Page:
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May 23, 2009 | Kim Murphy
A 66-year-old woman with pancreatic cancer has become the first person to die under a new Washington state law allowing doctors to help terminally ill patients end their lives. Linda Fleming, of the Olympic Peninsula town of Sequim, died after ingesting a fatal dose of a fast-acting barbiturate, Compassion & Choices of Washington reported Friday. The group had promoted the successful ballot initiative, which took effect March 5.
September 6, 2012 | By Christi Parsons
CHARLOTTE, N.C. -- Civil rights veteran John Lewis tonight urged African Americans to turn out to polls this fall as never before in defiance of new voting requirements he equated with those of the Jim Crow South. “Do you want to go back?” the Georgia congressman asked the crowd at the Democratic National Convention. “Or do you want to keep America moving forward?” New voter laws raise the requirements to vote in Florida, Ohio, Pennsylvania and several other states, where their sponsors say they are intended to fight voter fraud.
January 27, 2013 | By Martin Eichner
Question: I am a first-time landlord who just bought a six-unit apartment building as a personal investment. My Christian faith is extremely important to me and affects every aspect of my life. I would prefer to rent out the apartments in my building to other Christians, not because I am prejudiced against non-Christians but because I like the idea of creating a community of believers living together in fellowship. I have been told that the fair housing laws do not allow me to specify in my advertising that I will accept only Christian tenants.
August 21, 2013 | By Christie D'Zurilla
Wentworth Miller is gay, and he's making sure Russia knows it. The "Prison Break" actor went public about his sexuality in a political way Wednesday, sending a letter to the director of the St. Petersburg International Film Festival in which he politely declined an invitation to attend as a guest of honor and explained exactly why he was RSVPing "no. " First the polite part: "Thank you for your kind invitation," he wrote in the letter ...
January 1, 2010 | By Nicholas Riccardi
Cristina, an illegal immigrant living in South Tucson, recently went to a government office to sign up her children for a state-run Medicaid program. The boy and girl, ages 7 and 3, respectively, are U.S. citizens and entitled to the benefits. But Cristina, who spoke on condition her last name not be used, was fearful. She'd heard of a new state law requiring public workers to alert Immigration and Customs Enforcement when illegal immigrants apply for benefits they are not legally entitled to. So when workers asked Cristina, 32, for identification, she fled.
July 5, 2009 | Associated Press
Government records will be more open in South Dakota, Florida is cracking down on illicit prescription drug sales, and downing a cold one at the corner bar will be easier in Utah. New laws that took effect this month reflect states' concerns with holding police more accountable, expanding the use of DNA to solve crimes and offering certain tax breaks. July 1 was the effective date in many states for laws passed during this year's legislative sessions.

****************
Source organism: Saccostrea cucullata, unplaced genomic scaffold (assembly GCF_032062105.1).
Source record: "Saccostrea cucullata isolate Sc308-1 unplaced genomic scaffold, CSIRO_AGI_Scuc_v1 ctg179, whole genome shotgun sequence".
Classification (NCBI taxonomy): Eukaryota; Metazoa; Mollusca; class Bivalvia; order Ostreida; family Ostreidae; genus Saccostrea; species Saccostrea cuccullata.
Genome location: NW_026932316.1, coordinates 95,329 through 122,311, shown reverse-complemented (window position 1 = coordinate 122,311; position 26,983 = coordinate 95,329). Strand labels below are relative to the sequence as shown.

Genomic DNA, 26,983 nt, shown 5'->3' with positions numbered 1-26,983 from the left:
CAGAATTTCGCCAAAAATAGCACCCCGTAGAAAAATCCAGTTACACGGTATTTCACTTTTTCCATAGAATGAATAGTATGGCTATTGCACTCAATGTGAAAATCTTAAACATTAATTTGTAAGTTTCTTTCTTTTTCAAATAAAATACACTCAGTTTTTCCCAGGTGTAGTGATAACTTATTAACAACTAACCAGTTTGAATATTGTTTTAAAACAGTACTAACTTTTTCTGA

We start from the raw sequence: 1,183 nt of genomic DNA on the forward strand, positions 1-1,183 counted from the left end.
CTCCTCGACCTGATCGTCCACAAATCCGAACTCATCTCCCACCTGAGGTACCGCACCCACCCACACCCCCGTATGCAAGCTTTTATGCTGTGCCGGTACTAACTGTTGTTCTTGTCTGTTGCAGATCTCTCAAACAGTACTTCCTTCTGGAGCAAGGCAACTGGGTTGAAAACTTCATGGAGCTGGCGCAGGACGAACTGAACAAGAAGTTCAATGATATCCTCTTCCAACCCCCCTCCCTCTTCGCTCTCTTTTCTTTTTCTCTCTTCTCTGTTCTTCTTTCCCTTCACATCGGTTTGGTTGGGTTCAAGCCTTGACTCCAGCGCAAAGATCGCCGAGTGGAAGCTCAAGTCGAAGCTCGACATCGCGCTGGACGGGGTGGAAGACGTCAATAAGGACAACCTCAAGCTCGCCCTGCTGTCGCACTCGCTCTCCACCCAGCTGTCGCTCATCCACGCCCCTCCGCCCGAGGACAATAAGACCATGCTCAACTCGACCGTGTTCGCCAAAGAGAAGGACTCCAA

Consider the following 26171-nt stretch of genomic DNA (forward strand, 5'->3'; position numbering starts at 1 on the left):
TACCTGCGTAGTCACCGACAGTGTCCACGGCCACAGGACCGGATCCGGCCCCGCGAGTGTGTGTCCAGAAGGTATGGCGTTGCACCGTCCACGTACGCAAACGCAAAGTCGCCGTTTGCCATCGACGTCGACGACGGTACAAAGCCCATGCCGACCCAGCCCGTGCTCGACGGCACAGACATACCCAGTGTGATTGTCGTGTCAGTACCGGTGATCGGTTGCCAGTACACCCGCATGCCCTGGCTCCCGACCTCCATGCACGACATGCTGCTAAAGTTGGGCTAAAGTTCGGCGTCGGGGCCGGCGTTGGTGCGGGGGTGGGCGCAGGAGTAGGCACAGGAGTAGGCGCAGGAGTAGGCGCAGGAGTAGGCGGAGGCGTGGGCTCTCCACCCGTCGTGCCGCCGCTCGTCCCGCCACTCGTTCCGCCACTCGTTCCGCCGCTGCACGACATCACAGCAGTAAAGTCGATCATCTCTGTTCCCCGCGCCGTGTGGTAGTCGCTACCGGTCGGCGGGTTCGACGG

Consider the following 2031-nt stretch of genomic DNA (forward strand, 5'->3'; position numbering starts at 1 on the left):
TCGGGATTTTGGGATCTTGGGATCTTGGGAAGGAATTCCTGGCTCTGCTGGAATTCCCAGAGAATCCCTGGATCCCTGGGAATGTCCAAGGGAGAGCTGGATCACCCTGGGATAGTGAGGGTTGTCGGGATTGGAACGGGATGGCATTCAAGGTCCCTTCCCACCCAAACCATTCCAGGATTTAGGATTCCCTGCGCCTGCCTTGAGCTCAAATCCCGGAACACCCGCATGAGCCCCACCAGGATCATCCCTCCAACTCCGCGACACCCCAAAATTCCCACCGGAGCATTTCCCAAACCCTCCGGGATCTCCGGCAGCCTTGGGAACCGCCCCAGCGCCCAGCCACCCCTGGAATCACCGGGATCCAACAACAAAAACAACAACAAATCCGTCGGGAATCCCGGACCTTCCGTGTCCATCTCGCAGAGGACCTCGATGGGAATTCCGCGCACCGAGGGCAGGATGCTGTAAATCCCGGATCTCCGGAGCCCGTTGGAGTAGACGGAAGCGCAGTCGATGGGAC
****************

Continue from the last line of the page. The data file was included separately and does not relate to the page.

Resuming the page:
August 29, 2013 | By David G. Savage
WASHINGTON -- The Obama administration announced Thursday a limited pullback on federal enforcement of marijuana, saying it will not interfere with new state laws that permit recreational use of marijuana. The Justice Department said it will not seek to veto new state laws in Colorado and Washington that legalize the recreational use of marijuana, and it will not bring federal prosecutions against dispensaries or businesses that sell small amounts of marijuana to adults. A department official stressed, however, that marijuana remains illegal under federal law, and that U.S. prosecutors will continue to aggressively enforce the law against those who sell marijuana to minors and to criminal gangs that are involved in drug trafficking.
August 13, 2013 | By Tony Perry
  A well-known wildlife biologist was sentenced Tuesday to three years probation and a $7,500 fine for not following federal and state laws about catching and banding golden eagles. John David Bittner, 68, of Julian captured and banded birds without federal or state permits and failed to send carcasses to the National Eagle Repository as required by law. Bittner had pleaded guilty to one count of the unlawful taking of a golden eagle in violation of federal law. U.S. Magistrate Judge David Bartick, in San Diego federal court, said Bittner seemed to put his financial interests ahead of rules meant to help the survival of the eagles.
January 14, 2008 | By Deborah Schoch, Los Angeles Times Staff Writer
The planned distribution center for the footwear firm Skechers USA would rise on 1.7 million square feet in the Inland Empire, making it one of the largest warehouses in the United States. It would anchor a new community called Rancho Belago, a variation of the Italian for "beautiful lake," after nearby Lake Perris reservoir. Now, in a sign of growing water anxieties, the Skechers warehouse and six other large projects in western Riverside County are on hold until March or later because the local water agency could not promise to deliver water to serve them.
April 3, 2009 | Associated Press
Human rights groups and some Afghan lawmakers criticized President Hamid Karzai on Thursday for signing into law legislation that some believe legalizes the rape of a wife by her husband and prevents women from leaving the house without a man's permission. Critics say the law undermines hard-won rights for women enacted after the fall of the Taliban regime.
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